Sam Darnold might be here to stay, but, even if the New York Jets are ready to roll with him, their passing questions still persist.
When one analyzes the offseason of a two-win team that’s welcoming in an almost-entirely new coaching regime, it’s hard to truly lament any losses from the prior group. Sure, departures Henry Anderson and Breshad Perriman provided occasional flashes of brilliance, but one look at the 2020 New York Jets would be enough to convince fans that change was coming and should’ve given them ample time to say their goodbyes.
But one of the most recent losses may sting the new edition in unexpected ways.
The Philadelphia Eagles announced on Tuesday that former Jets thrower Joe Flacco will don a new shade of green through a one-year deal. It is widely expected that the Super Bowl XLVII MVP will backup sophomore Jalen Hurts, or at least compete for the role against Nate Sudfeld and Khalil Tate.
On paper, the Flacco departure shouldn’t affect the Jets drastically. The Audubon, NJ native’s lasting metropolitan legacy was likely to appear on endless lists and attempts at Twitter procrastination when fans pejoratively reference a legend of the game’s time in unfamiliar colors (other Jets examples in this phenomenon would include Chris Johnson, Derrick Mason, and Ronnie Lott). Additionally, if incoming receiver Corey Davis is to be believed, Sam Darnold will be the Jets’ starting quarterback come September, eliminating any semblance of a New York quarterback controversy…for now.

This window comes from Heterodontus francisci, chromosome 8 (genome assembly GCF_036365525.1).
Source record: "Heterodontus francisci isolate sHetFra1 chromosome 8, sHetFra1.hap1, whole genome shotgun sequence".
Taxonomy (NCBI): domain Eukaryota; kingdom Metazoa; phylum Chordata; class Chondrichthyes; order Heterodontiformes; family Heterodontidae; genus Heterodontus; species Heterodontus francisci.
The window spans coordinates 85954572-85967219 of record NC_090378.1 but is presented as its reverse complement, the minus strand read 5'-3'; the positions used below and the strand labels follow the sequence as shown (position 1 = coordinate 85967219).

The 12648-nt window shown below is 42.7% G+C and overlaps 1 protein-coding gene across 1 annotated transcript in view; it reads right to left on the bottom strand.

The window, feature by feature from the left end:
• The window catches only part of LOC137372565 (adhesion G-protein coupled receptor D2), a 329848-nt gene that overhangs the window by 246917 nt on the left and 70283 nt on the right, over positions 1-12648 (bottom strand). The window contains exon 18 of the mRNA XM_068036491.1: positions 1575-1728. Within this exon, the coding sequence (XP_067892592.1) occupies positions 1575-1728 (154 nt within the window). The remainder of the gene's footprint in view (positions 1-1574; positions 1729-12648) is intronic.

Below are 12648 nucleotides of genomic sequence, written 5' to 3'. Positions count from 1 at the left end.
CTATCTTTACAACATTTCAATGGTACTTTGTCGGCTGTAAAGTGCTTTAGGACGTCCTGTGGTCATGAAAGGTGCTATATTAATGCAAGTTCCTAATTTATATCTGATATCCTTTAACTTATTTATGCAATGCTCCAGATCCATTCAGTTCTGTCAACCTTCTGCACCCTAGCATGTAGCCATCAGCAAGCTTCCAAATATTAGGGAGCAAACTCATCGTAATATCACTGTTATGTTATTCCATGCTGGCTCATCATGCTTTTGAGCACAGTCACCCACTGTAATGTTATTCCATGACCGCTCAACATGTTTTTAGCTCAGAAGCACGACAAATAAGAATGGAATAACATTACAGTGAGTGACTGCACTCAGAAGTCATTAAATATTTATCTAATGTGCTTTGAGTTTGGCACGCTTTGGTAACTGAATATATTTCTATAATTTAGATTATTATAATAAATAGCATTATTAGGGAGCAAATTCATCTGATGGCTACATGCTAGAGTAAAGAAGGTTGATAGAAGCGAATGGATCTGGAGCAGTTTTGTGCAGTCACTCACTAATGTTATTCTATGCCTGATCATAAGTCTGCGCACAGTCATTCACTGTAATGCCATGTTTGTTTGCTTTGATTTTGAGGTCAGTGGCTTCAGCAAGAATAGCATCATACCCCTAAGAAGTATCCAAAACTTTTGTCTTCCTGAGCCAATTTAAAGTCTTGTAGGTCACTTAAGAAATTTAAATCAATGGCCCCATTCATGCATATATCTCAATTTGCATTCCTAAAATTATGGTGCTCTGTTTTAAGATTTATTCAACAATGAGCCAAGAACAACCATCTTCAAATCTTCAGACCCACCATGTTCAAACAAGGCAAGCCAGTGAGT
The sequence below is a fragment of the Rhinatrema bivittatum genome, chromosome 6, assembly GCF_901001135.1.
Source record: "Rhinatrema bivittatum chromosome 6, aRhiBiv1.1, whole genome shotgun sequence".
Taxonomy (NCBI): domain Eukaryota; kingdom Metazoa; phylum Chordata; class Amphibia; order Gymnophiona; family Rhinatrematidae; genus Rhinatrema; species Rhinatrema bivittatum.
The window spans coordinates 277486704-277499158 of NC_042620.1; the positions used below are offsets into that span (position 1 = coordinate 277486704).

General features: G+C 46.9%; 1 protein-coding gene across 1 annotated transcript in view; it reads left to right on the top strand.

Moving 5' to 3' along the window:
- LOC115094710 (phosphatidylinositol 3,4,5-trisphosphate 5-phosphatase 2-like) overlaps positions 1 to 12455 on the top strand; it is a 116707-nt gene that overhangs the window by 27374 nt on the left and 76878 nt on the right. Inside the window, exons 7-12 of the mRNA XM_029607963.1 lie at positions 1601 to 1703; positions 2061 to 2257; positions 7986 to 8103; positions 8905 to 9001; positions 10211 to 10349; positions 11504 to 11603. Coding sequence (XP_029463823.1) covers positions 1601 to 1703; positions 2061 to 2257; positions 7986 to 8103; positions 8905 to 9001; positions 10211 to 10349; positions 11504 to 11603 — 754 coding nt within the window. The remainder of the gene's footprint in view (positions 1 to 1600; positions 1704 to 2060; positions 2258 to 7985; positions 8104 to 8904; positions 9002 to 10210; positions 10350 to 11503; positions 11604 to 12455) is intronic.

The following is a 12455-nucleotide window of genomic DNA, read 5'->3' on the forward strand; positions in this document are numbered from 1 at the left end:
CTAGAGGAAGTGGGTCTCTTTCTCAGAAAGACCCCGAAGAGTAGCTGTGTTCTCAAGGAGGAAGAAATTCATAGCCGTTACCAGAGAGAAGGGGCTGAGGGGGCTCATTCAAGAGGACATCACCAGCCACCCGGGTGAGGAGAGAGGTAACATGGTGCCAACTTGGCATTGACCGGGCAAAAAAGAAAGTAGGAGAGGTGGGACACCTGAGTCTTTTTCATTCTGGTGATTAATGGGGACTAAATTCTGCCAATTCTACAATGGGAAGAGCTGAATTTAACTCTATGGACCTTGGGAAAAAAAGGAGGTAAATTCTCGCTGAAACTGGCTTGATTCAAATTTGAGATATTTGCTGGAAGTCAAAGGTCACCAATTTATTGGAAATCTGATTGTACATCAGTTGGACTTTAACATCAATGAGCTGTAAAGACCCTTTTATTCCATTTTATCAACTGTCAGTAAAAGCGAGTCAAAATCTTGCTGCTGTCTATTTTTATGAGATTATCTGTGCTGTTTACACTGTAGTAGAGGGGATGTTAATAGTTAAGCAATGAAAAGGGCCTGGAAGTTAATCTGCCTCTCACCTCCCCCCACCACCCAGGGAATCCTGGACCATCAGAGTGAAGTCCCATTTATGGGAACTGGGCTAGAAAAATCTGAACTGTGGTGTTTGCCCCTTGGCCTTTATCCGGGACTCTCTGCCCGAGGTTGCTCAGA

Flacco’s departure, however, may be the Jets’ most impactful loss yet.
The importance of a backup quarterback can no longer be denied in the modern NFL. Injuries remain a part of the game and teams have become especially cautious when it comes to high-profile quarterbacks. In each of the last two seasons, for example, only 13 throwers started all 16 of their team’s games. We’ve witnessed backup throwers start…and win…playoff games. The most recent Wild Card Saturday saw John Wolford and Taylor Heinicke line up under center and the football world is only three years removed from watching Nick Foles shock the Patriots in the Super Bowl. Tennessee built a contending squad after a strong safety net, Ryan Tannehill, became their primary option.
Trivial as it seems, this area must be addressed. In New York, the Jets have not had a quarterback start every game in a season since Ryan Fitzpatrick went the whole way in 2015. Darnold has yet to start to a full season and the Jets are 0-10 in his absence, with those games being overseen by Flacco, Josh McCown, Trevor Siemian, and Luke Falk.
While Davis appears confident that Darnold is the Jets’ man for the future, his comments don’t clarify over whether he’ll be the official starting quarterback. National mock drafts continue to place a non-Trevor Lawrence thrower next to the Jets’ slot at No. 2. But it’s hard to imagine the Jets, already cursed with social media notoriety, creating controversy and conflict where there doesn’t have to be. They have enough issues, which include working with a new coaching staff. When there’s finally a light at the end of the tunnel of perpetual rebuilding, it needs to be approaching as cleanly as possible.